FIG. 1 illustrates a cross-sectional view of a portion of an integrated circuit showing asymmetrical halo implants and an indicator in accordance with an embodiment of the present invention;

FIG. 2 illustrates a portion of a design layout without indicators;

FIG. 3 illustrates a mask layout without indicators that can be used to form a portion of the mask data of FIG. 2 on a semiconductor;

FIG. 4 illustrates the mask layout of FIG. 3 with indicators in accordance with an embodiment of the present invention showing an undesirable layout;

FIG. 5 illustrates a modified mask layout of FIG. 3 with indicators in accordance with an embodiment of the present invention showing a desirable layout;

FIGS. 6-8 illustrate indicators that can be used in different embodiments of the present invention; and

FIG. 9 illustrates a flow chart using an indicator in integrated manufacturing in accordance with an embodiment of the present invention.

Skilled artisans appreciate that elements in the figures are illustrated for simplicity and clarity and have not necessarily been drawn to scale. For example, the dimensions of some of the elements in the figures may be exaggerated relative to other elements to help improve the understanding of the embodiments of the present invention.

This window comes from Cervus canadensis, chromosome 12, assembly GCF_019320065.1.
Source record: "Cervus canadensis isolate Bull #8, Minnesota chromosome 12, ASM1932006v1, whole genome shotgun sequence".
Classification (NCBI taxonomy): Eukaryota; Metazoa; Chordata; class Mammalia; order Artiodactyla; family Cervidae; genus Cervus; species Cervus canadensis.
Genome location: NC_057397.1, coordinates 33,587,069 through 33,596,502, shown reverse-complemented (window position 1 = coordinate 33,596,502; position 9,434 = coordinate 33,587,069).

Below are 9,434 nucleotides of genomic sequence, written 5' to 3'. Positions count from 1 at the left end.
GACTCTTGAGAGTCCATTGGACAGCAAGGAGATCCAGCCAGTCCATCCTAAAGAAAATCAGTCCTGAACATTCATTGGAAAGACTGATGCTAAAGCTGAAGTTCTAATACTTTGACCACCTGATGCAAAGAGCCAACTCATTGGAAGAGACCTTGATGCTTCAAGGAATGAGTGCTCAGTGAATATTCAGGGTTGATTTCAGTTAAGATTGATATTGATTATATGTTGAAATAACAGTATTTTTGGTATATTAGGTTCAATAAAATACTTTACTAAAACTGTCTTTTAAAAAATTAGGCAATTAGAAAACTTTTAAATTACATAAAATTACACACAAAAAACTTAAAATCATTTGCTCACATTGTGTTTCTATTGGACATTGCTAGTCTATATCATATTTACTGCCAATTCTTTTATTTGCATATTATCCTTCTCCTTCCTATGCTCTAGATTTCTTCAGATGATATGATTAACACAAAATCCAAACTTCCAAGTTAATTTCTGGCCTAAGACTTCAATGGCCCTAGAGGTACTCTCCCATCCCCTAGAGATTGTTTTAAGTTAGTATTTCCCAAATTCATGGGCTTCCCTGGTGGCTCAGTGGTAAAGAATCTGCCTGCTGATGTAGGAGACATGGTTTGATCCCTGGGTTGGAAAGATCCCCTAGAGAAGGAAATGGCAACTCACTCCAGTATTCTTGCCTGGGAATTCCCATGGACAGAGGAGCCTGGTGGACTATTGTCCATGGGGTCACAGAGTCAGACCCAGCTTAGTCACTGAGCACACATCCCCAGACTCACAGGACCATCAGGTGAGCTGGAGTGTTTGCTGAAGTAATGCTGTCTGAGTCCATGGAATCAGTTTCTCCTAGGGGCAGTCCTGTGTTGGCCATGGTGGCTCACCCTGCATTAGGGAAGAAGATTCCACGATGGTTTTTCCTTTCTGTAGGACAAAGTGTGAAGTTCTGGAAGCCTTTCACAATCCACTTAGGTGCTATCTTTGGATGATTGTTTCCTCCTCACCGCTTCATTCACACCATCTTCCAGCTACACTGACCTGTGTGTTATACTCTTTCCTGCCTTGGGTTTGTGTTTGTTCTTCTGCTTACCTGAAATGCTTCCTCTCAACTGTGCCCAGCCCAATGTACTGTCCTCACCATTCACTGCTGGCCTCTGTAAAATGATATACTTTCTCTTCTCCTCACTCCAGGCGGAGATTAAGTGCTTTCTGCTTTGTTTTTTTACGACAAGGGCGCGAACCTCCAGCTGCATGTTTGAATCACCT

DETAILED DESCRIPTION OF THE DRAWINGS

FIG. 1 illustrates a cross-section of an integrated circuit 10 that includes an indicator 190 in accordance with one embodiment of the present invention. The integrated circuit 10 includes a device 14 with an implant direction A and a device 16 with an implant direction B and an indicator 190 all formed on a semiconductor substrate 12. In one embodiment, the implant direction A may have a first implant direction and implant direction B may have a second implant direction. The semiconductor substrate 12 can be any semiconductor material or combinations of materials, such as gallium arsenide, silicon germanium, silicon-on-insulator (SOI) (e.g., fully depleted SOI (FDSOI)), silicon, monocrystalline silicon, the like, and combinations of the above.

In one embodiment, the device 14 is an NMOS device and the device 16 is a PMOS device, or vice versa. In another embodiment, the devices 14 and 16 can be both NMOS or both PMOS, with different asymmetric implant directions. The device 14 includes a gate insulator 22, a gate electrode 24, spacers 26, a source region 18, and a drain region 20, which can be formed using conventional processing and materials. In a preferred embodiment, the gate insulator 22 includes silicon dioxide, a high dielectric constant (hi-k) dielectric, any insulating layer, or a combination of the above. The gate electrode may be any suitable material, such as polysilicon, metals, or combinations of the above. The spacers 26 may be any insulating material, such as silicon nitride.